Two remarkable dirges for American agriculture appeared in print during this last month of 2017. They were remarkable on several counts — the quality of the writing and research; the pessimism of their tone; the places in which they appeared; the things they got right; and their shared, glaring error of omission.
The first, titled “Why Are America’s Farmers Killing Themselves in Record Numbers?” drilled down into the shocking statistics on suicides by farmers, which according to the Centers for Disease Control and Prevention are more numerous than in any other occupation, double that found among military veterans, and in in 17 farming states is five times the rate among the general population. Nor is the affliction limited to America; the farmers of India are famously suicidal, and those in Australia, France and the United Kingdom are increasing their rates of self destruction.
The piece focuses on the U.S. farm belt, and tells long and sympathetic stories about farm widows, orphans, and near-suicides, portraying the crushing debt, the pitiless bad luck, the capricious vagaries of weather, biology and international finance that can seem to conspire together to ruin one hapless individual.
I’m sympathetic because I have lived it, as a child of parents who stood against prairie fires, dust storms, Biblical swarms of grasshoppers, hail storms, floods and blizzards to keep us alive and the farm solvent. I will never forget my cousin Jim, who grew up to farm 5,000 acres with a fleet of tractors the size of houses, saying glumly to me, “I spend my life one thunderstorm away from bankruptcy.”
According to the article, the origins of the current farmer depression were in the farm financial crisis of the 1980s — a crisis of high farm debt, rising interest rates and low prices for corn, wheat and soybeans. The cause of the continuing farm recession, according to the article, is continuing high debt and low commodity prices. The only positive note in the piece is the success of a number of suicide-prevention hotlines.
The second article extends the agony of the farmer even unto the next generation : “US Farmers Lose their Heirs to Opioid Epidemic.” Another series of heart-wrenching anecdotes featuring the parents of children lost to overdoses, this piece points out that unlike previous drug epidemics that have been largely urban, this one is decomating the rural population as well, leaving many farmers with no descendants to whom to leave the family farm.
The plural of anecdote is not data, and this article lacks the statistical underpinnings of the one on farm suicides. About the best it can do in support of its thesis to say, “No other group appears to have been worse hit.”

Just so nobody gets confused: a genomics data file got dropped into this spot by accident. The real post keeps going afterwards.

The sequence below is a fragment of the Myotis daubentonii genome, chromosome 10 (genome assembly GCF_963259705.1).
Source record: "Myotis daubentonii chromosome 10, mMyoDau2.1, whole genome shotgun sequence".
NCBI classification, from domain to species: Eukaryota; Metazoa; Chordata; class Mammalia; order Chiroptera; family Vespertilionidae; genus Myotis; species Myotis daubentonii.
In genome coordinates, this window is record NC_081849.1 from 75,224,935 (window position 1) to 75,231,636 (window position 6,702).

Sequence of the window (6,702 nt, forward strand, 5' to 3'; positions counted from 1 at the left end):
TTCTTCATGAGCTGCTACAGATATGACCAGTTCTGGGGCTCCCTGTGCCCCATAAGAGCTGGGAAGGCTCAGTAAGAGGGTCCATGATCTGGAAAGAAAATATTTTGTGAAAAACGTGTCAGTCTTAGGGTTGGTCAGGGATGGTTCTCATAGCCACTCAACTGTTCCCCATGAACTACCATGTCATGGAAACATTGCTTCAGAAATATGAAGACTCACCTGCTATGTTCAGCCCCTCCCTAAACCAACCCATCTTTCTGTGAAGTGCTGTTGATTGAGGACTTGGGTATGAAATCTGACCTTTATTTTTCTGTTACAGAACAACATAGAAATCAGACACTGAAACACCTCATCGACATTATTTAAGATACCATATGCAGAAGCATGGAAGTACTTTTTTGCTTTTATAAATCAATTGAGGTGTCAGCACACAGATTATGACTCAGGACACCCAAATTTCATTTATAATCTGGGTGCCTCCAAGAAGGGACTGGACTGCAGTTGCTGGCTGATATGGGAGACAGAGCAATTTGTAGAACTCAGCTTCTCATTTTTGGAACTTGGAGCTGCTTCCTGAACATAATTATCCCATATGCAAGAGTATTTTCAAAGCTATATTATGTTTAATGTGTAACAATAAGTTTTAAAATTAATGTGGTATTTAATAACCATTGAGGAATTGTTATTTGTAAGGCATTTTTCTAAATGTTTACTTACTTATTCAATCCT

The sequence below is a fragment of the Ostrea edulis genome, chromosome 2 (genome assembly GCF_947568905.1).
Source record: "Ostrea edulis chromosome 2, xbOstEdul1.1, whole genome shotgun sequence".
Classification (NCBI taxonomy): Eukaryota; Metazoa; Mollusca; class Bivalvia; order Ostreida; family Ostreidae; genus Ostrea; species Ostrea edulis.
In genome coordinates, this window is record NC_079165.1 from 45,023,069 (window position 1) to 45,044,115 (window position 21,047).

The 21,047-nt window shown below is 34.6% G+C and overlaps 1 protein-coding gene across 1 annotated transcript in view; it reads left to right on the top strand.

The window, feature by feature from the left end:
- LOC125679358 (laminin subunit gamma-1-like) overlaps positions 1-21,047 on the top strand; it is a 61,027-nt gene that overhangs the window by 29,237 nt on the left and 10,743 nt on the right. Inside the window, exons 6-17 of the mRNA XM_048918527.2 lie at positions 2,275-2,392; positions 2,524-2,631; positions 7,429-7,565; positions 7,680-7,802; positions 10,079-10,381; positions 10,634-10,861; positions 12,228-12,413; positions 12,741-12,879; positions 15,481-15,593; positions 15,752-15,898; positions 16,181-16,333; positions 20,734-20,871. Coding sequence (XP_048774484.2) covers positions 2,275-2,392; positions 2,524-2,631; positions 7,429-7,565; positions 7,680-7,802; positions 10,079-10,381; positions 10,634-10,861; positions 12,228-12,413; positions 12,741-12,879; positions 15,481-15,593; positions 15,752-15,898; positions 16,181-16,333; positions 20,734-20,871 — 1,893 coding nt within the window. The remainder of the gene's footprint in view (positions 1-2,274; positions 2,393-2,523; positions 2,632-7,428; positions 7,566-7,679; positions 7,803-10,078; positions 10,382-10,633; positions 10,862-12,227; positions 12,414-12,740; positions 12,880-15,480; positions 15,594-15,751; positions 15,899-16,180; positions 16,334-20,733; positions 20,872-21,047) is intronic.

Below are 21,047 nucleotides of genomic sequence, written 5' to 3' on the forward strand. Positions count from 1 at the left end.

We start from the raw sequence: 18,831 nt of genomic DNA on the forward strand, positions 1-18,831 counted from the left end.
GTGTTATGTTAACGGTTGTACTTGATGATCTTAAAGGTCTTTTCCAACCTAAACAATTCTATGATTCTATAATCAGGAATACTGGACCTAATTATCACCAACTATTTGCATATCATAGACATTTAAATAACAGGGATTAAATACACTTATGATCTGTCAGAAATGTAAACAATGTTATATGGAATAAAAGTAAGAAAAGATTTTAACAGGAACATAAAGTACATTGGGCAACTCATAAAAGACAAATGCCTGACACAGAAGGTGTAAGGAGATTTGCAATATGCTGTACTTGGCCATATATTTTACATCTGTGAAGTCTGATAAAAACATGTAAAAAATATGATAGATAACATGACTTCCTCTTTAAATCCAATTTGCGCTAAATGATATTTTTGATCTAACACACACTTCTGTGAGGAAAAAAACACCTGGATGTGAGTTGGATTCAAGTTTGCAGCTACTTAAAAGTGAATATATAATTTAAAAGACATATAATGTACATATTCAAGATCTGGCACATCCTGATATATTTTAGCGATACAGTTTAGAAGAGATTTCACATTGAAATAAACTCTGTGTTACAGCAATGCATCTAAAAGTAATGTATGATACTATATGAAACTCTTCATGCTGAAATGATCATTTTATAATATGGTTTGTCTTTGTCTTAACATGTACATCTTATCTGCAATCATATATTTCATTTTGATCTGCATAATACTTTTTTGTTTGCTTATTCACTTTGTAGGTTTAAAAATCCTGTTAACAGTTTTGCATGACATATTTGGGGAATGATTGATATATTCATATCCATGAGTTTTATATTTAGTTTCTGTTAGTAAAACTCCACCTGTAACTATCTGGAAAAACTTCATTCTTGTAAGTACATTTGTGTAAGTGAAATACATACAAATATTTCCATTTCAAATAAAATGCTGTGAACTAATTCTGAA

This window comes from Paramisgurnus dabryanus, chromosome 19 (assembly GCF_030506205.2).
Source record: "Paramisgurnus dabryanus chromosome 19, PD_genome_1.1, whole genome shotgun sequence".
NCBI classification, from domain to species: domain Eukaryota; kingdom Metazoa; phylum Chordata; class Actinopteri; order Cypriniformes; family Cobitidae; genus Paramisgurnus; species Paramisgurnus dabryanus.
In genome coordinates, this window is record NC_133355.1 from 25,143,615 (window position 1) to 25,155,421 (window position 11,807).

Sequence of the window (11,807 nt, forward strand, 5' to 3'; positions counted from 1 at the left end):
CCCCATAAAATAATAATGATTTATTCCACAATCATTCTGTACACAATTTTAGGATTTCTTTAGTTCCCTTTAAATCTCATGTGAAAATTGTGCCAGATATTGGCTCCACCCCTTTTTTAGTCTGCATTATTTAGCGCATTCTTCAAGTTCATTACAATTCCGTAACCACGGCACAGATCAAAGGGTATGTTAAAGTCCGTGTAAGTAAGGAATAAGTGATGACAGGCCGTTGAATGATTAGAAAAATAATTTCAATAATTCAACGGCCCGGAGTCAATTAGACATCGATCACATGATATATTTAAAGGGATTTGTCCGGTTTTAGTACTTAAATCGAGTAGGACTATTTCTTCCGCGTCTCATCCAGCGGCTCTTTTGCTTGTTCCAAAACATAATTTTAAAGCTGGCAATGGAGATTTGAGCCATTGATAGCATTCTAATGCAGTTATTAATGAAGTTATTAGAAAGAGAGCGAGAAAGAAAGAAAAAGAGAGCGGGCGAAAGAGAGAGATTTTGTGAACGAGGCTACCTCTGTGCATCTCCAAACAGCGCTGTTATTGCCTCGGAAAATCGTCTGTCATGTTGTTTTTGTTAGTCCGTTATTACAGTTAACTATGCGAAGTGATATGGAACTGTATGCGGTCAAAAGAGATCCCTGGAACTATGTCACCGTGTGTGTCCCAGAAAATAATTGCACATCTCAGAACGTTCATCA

I admire the fact that both of these articles got many things right about the ways the deck is stacked against the American farmer and the toll being exacted on those who raise our food. It makes me sad that both of these articles appear in British newspapers, where most of the best writing about American life is to be found these days, while our MSM are mesmerized by Trumpian and anti-Trympian dramatics. And I was surprised that both of these articles are enormously wrong about an essential part of their subject.
In both these articles, the word “farm” has only one meaning: a family-owned, medium-sized, chemical-intensive, fossil-fuel dependent, mechanized example of monoculture whose inputs (fertilizer, insecticides, fuel, etc.) are imported from around the world and whose products are priced by global traders over whom the “farmers” have no influence.
One the one hand, it should be no surprise that the practitioners of industrial agriculture, having all but completely destroyed the topsoil and the water and the ecosystems and the seedstocks on which they depend, are becoming suicidal junkies. On the other hand it is remarkable that competent journalists could miss the fact that these industrial dinosaurs are no longer the only practitioners of farming.
There is a quiet but massive shift going on in American agriculture today, toward diverse fams of dozens of acres instead of thousands, from which chemicals and Diesel fuel and plows have been banished, where soil and diversity are treasured, whose products are sold locally instead of globally. These farms are not only operated by, but loved by, young people. Happy, centered, ethically developed young people.
If you look around you (when you are in the country) you will see the signs of this happening, but you won’t see much about it in the industrialized media (an exception — a recent piece on NPR, “A Young Generation Sees Greener Pastures in Agriculture.”)
They won’t feed the world population — it’s too big for that — or save the industrialized world — it’s too late for that — but they may well be able to save themselves when the ultimate crash progresses.